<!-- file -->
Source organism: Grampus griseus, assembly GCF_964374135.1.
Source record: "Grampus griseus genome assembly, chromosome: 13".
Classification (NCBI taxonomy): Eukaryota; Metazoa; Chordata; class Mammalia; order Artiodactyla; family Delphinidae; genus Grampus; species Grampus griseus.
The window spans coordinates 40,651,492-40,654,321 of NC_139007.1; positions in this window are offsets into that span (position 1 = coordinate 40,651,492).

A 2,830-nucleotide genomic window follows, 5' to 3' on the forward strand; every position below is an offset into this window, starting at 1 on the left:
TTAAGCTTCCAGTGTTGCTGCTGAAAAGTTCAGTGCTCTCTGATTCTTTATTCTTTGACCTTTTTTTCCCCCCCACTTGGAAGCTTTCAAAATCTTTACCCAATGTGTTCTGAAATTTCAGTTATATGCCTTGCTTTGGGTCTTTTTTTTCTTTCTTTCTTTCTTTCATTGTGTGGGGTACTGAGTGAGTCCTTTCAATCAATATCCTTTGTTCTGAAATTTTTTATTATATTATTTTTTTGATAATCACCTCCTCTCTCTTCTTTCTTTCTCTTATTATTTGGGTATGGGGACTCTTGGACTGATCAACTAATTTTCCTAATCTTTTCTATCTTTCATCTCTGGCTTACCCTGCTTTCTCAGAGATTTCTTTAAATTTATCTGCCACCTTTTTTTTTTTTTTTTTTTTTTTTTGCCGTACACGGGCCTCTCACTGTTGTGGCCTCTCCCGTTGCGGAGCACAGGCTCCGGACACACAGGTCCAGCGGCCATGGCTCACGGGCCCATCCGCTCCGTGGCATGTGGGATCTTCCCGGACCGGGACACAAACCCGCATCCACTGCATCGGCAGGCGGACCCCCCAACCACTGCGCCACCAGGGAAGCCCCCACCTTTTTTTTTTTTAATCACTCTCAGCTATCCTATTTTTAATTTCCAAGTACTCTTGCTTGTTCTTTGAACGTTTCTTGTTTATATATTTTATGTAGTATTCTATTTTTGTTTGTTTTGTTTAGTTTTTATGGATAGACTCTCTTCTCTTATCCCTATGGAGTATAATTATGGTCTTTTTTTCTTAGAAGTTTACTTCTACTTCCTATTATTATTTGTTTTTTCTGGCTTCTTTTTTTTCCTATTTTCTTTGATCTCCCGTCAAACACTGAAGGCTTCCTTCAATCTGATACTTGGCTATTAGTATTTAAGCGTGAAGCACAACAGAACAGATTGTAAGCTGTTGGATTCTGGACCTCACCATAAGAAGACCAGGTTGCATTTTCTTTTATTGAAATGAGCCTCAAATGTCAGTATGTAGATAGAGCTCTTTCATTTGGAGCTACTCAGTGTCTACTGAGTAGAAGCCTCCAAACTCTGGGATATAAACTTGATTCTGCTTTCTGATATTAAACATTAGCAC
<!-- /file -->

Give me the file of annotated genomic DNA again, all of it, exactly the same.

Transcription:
Source organism: Grampus griseus, assembly GCF_964374135.1.
Source record: "Grampus griseus genome assembly, chromosome: 13".
Classification (NCBI taxonomy): Eukaryota; Metazoa; Chordata; class Mammalia; order Artiodactyla; family Delphinidae; genus Grampus; species Grampus griseus.
The window spans coordinates 40,651,492-40,654,321 of NC_139007.1; positions in this window are offsets into that span (position 1 = coordinate 40,651,492).

A 2,830-nucleotide genomic window follows, 5' to 3' on the forward strand; every position below is an offset into this window, starting at 1 on the left:
TTAAGCTTCCAGTGTTGCTGCTGAAAAGTTCAGTGCTCTCTGATTCTTTATTCTTTGACCTTTTTTTCCCCCCCACTTGGAAGCTTTCAAAATCTTTACCCAATGTGTTCTGAAATTTCAGTTATATGCCTTGCTTTGGGTCTTTTTTTTCTTTCTTTCTTTCTTTCATTGTGTGGGGTACTGAGTGAGTCCTTTCAATCAATATCCTTTGTTCTGAAATTTTTTATTATATTATTTTTTTGATAATCACCTCCTCTCTCTTCTTTCTTTCTCTTATTATTTGGGTATGGGGACTCTTGGACTGATCAACTAATTTTCCTAATCTTTTCTATCTTTCATCTCTGGCTTACCCTGCTTTCTCAGAGATTTCTTTAAATTTATCTGCCACCTTTTTTTTTTTTTTTTTTTTTTTTTGCCGTACACGGGCCTCTCACTGTTGTGGCCTCTCCCGTTGCGGAGCACAGGCTCCGGACACACAGGTCCAGCGGCCATGGCTCACGGGCCCATCCGCTCCGTGGCATGTGGGATCTTCCCGGACCGGGACACAAACCCGCATCCACTGCATCGGCAGGCGGACCCCCCAACCACTGCGCCACCAGGGAAGCCCCCACCTTTTTTTTTTTTAATCACTCTCAGCTATCCTATTTTTAATTTCCAAGTACTCTTGCTTGTTCTTTGAACGTTTCTTGTTTATATATTTTATGTAGTATTCTATTTTTGTTTGTTTTGTTTAGTTTTTATGGATAGACTCTCTTCTCTTATCCCTATGGAGTATAATTATGGTCTTTTTTTCTTAGAAGTTTACTTCTACTTCCTATTATTATTTGTTTTTTCTGGCTTCTTTTTTTTCCTATTTTCTTTGATCTCCCGTCAAACACTGAAGGCTTCCTTCAATCTGATACTTGGCTATTAGTATTTAAGCGTGAAGCACAACAGAACAGATTGTAAGCTGTTGGATTCTGGACCTCACCATAAGAAGACCAGGTTGCATTTTCTTTTATTGAAATGAGCCTCAAATGTCAGTATGTAGATAGAGCTCTTTCATTTGGAGCTACTCAGTGTCTACTGAGTAGAAGCCTCCAAACTCTGGGATATAAACTTGATTCTGCTTTCTGATATTAAACATTAGCAC